The MPC minutes give a granular view of what each of the six members of the MPC had to say and how the rate decision was arrived at. It was already documented in the monetary policy that the 6 members unanimously voted for holding the repo rates at 4%. Here is a quick take on why the MPC voted decisively to hold rates; at the same time voting for an accommodative monetary stance.
Dr. Chetan Ghate – Growth rebound still mechanical
The markets were expecting an indicative rate cut of 25 bps in the policy since the MPC had committed itself to reviving growth rather than worry about inflation. Explaining the reason for the status quo, Dr. Chetan Ghate, Professor ISI, outlined that the bounce in the last couple of months was purely mechanical and was from a low base. Hence, evidence of the impact of rate cut on growth was still not there. Dr. Ghate pointed out that credit growth remained muted despite 115 bps rate cuts in 2020. The negative demand and supply shock of COVID was far from over and hence it may be better to wait till the output starts to normalize. Dr. Ghate voted for status quo on rates and accommodative monetary policy.
Dr. Pami Dua – Food inflation remains the barrier to rate cuts
The former director of the Delhi School of Economics pointed out that food inflation at above 8% remained sticky and uncomfortable. Dr. Dua also pointed to non-core inflation hovering close to the 5% mark in June; incidentally it touched 5.9% in July, validating her concern. Considering the supply chain shocks in the agricultural sector, Pami Dua was of the view that it would be better to wait for inflation to come under control post Kharif harvest. The moot point is whether food inflation would moderate if supply bottlenecks remained. Dr. Dua voted for status quo on rates and accommodative monetary policy.
Dr. Ravindra Dholakia – Real GDP growth may be overstated due to inflation
The former director of IIM Ahmadabad believed that both; low growth and high inflation were key factors in the rate status quo decision. Dr. Dholakia’s concern was that abnormally high inflation could lead to overstated GDP data as the deflator did not capture high frequency inflation data. The effective real GDP growth would actually turn out lower than what the data showed. Dr. Dholakia also pointed out that it would be better to wait for the second quarter data on industrial growth; wherein the RBI Industrial outlook expects some improvement. That would mean putting off rate decision to December policy.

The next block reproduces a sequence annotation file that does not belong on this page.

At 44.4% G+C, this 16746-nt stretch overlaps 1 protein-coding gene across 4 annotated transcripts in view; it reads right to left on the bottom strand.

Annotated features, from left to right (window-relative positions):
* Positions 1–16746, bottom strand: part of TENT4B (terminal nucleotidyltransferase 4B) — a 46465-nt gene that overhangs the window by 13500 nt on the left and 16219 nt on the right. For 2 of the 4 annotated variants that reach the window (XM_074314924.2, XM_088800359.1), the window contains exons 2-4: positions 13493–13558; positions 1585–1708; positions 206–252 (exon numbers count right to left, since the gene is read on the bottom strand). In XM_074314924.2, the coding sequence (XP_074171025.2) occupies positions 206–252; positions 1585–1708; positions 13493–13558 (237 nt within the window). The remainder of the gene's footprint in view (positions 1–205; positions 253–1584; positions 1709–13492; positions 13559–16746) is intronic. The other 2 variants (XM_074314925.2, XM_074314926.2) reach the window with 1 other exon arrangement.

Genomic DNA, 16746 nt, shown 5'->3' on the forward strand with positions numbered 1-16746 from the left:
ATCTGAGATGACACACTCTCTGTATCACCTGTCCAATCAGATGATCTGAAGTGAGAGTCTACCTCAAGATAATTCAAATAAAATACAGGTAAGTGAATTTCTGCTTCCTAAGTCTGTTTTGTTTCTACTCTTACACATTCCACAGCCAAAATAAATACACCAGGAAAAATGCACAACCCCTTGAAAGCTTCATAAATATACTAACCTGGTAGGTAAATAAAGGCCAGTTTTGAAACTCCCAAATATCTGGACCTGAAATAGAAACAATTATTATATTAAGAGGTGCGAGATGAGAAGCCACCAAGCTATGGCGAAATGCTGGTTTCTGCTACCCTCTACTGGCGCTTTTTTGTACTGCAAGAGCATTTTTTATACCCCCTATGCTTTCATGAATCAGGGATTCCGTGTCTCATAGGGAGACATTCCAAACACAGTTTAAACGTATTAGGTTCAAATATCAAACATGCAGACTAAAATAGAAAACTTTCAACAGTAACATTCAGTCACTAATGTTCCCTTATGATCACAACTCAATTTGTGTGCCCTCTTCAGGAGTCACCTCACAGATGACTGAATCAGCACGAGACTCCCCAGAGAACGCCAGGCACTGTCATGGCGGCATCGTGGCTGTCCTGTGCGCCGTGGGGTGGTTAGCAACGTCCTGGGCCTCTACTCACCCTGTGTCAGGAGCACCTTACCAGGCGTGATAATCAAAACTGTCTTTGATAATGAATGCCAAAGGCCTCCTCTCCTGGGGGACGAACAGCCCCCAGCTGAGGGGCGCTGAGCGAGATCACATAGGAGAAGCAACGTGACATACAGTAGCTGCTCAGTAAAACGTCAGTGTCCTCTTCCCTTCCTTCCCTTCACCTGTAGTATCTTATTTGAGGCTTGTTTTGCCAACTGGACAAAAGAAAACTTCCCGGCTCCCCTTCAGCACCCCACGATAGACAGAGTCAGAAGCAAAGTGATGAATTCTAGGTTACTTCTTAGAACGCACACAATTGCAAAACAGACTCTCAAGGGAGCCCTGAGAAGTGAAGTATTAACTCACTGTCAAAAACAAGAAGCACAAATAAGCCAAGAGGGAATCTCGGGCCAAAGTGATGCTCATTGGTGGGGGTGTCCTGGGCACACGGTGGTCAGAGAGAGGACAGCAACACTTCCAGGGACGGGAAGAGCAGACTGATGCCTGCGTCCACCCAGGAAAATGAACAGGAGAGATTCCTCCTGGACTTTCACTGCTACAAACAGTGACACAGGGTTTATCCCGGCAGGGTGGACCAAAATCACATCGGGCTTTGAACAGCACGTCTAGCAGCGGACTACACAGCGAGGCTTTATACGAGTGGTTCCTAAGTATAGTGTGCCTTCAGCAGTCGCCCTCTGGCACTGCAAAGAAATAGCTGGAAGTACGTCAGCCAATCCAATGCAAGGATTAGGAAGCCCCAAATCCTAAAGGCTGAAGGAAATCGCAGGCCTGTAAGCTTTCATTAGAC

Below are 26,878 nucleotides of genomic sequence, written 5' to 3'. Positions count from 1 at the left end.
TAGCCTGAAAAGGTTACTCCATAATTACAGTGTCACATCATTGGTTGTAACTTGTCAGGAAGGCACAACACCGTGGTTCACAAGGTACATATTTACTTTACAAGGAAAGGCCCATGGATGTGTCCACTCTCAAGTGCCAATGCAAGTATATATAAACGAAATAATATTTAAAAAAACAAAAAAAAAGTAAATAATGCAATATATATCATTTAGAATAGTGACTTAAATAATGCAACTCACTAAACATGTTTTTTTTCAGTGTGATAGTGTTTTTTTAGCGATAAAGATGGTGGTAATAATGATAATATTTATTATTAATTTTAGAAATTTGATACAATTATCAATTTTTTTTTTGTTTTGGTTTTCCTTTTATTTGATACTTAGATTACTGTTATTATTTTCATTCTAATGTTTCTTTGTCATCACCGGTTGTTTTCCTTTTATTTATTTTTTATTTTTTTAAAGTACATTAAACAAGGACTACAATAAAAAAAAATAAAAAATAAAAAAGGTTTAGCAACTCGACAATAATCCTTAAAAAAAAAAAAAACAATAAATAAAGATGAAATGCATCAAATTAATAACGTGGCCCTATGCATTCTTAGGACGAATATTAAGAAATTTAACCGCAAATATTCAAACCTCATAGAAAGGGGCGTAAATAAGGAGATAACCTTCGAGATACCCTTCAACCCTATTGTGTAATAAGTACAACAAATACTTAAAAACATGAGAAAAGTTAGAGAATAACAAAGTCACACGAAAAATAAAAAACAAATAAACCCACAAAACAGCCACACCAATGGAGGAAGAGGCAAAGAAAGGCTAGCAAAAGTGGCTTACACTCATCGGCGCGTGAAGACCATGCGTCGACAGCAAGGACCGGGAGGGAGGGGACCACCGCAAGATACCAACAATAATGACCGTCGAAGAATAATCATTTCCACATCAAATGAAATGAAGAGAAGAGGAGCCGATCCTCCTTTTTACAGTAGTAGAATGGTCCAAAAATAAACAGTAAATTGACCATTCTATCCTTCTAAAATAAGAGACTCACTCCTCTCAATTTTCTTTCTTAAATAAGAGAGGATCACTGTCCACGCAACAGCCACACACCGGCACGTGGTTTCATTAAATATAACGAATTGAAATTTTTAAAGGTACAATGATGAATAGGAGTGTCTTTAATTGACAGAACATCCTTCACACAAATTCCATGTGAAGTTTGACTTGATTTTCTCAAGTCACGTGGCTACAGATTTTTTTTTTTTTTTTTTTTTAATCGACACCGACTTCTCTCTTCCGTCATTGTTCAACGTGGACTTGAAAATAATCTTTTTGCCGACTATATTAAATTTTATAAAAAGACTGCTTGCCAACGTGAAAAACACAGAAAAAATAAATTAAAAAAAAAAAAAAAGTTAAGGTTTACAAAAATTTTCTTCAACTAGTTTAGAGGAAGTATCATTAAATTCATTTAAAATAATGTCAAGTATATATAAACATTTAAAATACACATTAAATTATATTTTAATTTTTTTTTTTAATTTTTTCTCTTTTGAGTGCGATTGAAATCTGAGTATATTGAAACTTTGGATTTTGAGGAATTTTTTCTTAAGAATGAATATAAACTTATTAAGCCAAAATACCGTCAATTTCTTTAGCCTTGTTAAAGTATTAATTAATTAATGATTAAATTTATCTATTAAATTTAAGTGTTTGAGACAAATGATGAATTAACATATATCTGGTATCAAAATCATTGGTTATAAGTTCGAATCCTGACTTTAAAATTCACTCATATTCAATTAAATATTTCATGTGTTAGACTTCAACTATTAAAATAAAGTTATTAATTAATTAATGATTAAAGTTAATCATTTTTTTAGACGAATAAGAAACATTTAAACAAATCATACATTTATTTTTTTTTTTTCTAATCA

Dr. Mridul Saggar – Monetary policy in the midst of uncertainty
As an RBI insider, Dr. Saggar pointed out that the biggest risk of taking a view on rates at this juncture would be the insufficient data points. In the current macroeconomic context; everybody was working with incomplete data and relying on the validity of assumptions. While contractions were getting smaller, Dr. Saggar pointed that it was little consolation as the purpose was to see real growth in GDP. Considering the uncertain environment Dr. Saggar also voted for status quo on rates.
Dr. Michael Patra – Liquidity may have built inflationary pressures
RBI deputy governor, Dr. Michael Patra, pointed out that over the last six months; policymakers had focused overtly on growth at the cost of inflation. However, inflation had remained sticky despite demand weakening. Dr. Patra was of the view that high inflation is driven more by a surfeit of liquidity in the system and so inflation may not come under control even with a good Kharif output. According to Dr. Patra, the growth outlook remained grim. The experience of the US had demonstrated that rate cuts and liquidity can only work to a point. Dr. Patra also voted for status quo on rates.
Dr. Shaktikanta Das – Using rate cuts judiciously
With the vote for status quo on rates and an accommodative stance being decisive, the governor’s vote was really not required. Dr. Das underlined that RBI had cut rates by 250 bps since the beginning of 2019 and rates were at 20-year lows. In addition, RBI had infused liquidity to the tune of Rs957,000cr into the system, accounting for 4.7% of GDP. Considering the output pressures and an expected GDP contraction, Dr. Das felt the economy needed more time to absorb the liquidity. Also, the RBI did not want to exhaust its tools to regulate the monetary system. That justified status quo on rates.
Summing up the views of the MPC, it looks like the MPC may choose to even wait out the October policy since the second quarter data points will not be available by then. The real onus of MPC policy literally shifts to December 2020.